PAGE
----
Monday, April 20, 2015

Scríobhann “Myles” na gCapaillín

Our correspondent Myles na Gopaleen writes:

The other day a writer on the leader page of The Irish Times referred to the revival of the Irish language, not, indeed, for the first or last time in our rough island story. He said:
Surely the Government has realised by this time that it is very far from an easy task to eliminate and extend the use of the Irish language [sic] [sic] in place of English. The task would be hard enough in normal years […] but at such a time as the present, when children all over the world are trying to keep pace with an influx of new words as a result of the war news bulletins, it becomes well-nigh impossible. Parents who confine the family meal-time discussions to conversations in Irish must find it very difficult to explain such words as air-raid warden, incendiary bomb, non-aggression pact, decontamination, and Molotoff bread-basket. […]
One can imagine the stormy philological breakfasts that obtain in the households of the Gael:

Mother: Anois, a Sheáin, caith do chuid bracháin.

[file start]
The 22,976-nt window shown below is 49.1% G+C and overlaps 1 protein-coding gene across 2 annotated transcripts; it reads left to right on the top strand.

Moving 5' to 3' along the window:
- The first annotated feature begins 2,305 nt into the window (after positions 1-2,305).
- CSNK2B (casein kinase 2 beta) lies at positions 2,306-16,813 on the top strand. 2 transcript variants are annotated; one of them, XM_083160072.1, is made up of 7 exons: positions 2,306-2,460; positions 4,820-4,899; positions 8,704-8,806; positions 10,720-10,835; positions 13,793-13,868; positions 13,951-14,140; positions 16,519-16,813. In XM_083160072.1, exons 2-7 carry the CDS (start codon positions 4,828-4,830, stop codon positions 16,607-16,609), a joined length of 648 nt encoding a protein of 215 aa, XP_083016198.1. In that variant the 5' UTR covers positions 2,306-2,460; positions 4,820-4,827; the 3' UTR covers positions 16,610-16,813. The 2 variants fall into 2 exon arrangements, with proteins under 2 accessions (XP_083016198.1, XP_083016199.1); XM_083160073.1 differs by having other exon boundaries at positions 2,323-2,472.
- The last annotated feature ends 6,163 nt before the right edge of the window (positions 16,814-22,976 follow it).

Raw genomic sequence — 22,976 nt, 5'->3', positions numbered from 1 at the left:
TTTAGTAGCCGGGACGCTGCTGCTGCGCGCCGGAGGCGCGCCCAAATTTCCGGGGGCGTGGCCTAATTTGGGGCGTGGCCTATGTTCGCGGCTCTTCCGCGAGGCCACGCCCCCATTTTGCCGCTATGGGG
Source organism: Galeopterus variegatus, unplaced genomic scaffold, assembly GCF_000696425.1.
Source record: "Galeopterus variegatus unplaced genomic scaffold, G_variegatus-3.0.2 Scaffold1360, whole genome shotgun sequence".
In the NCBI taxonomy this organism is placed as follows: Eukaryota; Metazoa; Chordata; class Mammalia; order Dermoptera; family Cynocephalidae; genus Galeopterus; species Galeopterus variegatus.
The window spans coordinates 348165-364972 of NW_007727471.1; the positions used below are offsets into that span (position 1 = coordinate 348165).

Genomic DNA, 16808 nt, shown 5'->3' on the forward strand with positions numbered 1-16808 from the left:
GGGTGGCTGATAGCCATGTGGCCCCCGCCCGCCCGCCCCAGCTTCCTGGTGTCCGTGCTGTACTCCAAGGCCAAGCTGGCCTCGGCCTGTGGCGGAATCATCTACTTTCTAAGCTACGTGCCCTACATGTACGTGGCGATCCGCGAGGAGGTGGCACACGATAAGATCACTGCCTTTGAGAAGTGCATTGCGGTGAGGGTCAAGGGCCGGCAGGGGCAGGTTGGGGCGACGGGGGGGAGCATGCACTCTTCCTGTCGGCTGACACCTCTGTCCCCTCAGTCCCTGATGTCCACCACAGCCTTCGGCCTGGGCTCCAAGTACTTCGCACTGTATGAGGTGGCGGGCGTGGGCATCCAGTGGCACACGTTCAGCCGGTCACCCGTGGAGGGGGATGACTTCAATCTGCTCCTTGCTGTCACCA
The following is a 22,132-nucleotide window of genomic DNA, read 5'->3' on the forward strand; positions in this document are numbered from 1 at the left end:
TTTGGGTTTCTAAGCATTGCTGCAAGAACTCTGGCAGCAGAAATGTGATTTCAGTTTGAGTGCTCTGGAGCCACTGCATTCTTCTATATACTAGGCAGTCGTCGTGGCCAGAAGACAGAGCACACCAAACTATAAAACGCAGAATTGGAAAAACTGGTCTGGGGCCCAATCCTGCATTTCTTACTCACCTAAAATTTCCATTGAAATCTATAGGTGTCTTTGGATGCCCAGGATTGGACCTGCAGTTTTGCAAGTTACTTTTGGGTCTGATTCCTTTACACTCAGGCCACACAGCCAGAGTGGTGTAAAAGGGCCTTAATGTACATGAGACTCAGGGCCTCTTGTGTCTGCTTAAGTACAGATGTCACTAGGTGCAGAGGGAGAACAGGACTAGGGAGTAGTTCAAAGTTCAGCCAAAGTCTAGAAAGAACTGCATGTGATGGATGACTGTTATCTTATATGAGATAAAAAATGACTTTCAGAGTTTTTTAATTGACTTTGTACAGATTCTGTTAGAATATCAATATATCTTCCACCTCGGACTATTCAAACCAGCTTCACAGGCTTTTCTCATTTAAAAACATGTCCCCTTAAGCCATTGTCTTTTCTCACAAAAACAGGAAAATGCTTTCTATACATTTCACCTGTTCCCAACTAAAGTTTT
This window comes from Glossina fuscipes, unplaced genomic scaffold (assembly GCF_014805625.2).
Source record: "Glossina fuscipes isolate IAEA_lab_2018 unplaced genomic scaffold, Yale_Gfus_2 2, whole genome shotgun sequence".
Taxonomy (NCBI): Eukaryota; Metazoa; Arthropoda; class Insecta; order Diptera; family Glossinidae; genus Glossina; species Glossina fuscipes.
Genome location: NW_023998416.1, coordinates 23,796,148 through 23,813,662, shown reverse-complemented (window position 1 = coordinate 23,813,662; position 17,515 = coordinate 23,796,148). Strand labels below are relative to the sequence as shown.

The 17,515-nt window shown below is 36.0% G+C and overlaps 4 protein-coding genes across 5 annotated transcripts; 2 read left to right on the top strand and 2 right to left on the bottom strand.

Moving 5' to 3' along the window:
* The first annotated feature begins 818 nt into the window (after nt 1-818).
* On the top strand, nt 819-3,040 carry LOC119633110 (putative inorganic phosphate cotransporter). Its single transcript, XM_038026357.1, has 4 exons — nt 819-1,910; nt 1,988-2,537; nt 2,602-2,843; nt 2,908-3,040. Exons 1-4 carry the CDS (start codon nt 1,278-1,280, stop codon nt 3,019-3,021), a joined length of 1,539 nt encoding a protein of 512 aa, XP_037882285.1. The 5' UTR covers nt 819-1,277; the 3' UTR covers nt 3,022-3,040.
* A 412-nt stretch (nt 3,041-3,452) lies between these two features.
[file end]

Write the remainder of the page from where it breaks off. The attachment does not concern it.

Shawn Beg (peering into The Irish Times): Ní maith liom brachán agus ní réidhtigheann sé le mo ghoile. Cuir Gaeidhilg ar ‘Molotoff bread-basket’ le do thoil.

Mother: Anois, a Sheáin, bí suaimhneach agus caith do bhreicfeasta. Ní fhásfaidh tú aníos gan brachán agus bainne.

Shawn Beg: Ní dóigh liom go bhfuil aon Ghaeidhilg ar ‘Molotoff bread-basket’. Ní’l sa Ghaeidhilg seo acht sean chanamhain ghagach. Cad chuige nach dtig linn Béarla a labhairt sa teach seo?

Mother: Mura mbíonn tú ’do thost ní bhfuighidh tú do phighin Dia Sathairn. Caith do brachán!

Shawn Beg: But, Maw! What’s Molotoff bread-basket?

Mother: BI DO THOST, ADEIRIM!

Shawn Beg: Aw Maw, maith go leor. Ní chaithfead brachán go deo agus ní bheith aon mheas agam feasta ar Ghaedhlaibh.

Mother (leading with her right): Bhéarfad-sa Molotoff bread-basket duit, a thaisce, a aingilín léigheanta.

—“Cruiskeen Lawn”, The Irish Times, 4 October 1940

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(A passable translation.)
—Now, Shawn, eat your bit of porridge.
—I don’t like porridge and it doesn’t sit well in my stomach. Put ‘Molotoff bread-basket’ into Irish, if you please.
—Now, Shawn, be quiet and eat your breakfast. You won’t grow up without porridge and milk.
—I don’t think there’s any Irish for ‘Molotoff bread-basket’. This Irish is nothing but an old dried-up language. Why can’t we speak English in this house?
—Unless you be quiet, you won’t get your Saturday penny. Eat your porridge!
But, Maw! What’s Molotoff bread-basket?
—BE QUIET, I SAY!
—Aw Maw, alright. I won’t ever eat porridge, and I won’t have any more opinions about Irish.
I’ll give you a Molotoff bread-basket, my dear, my learned little angel.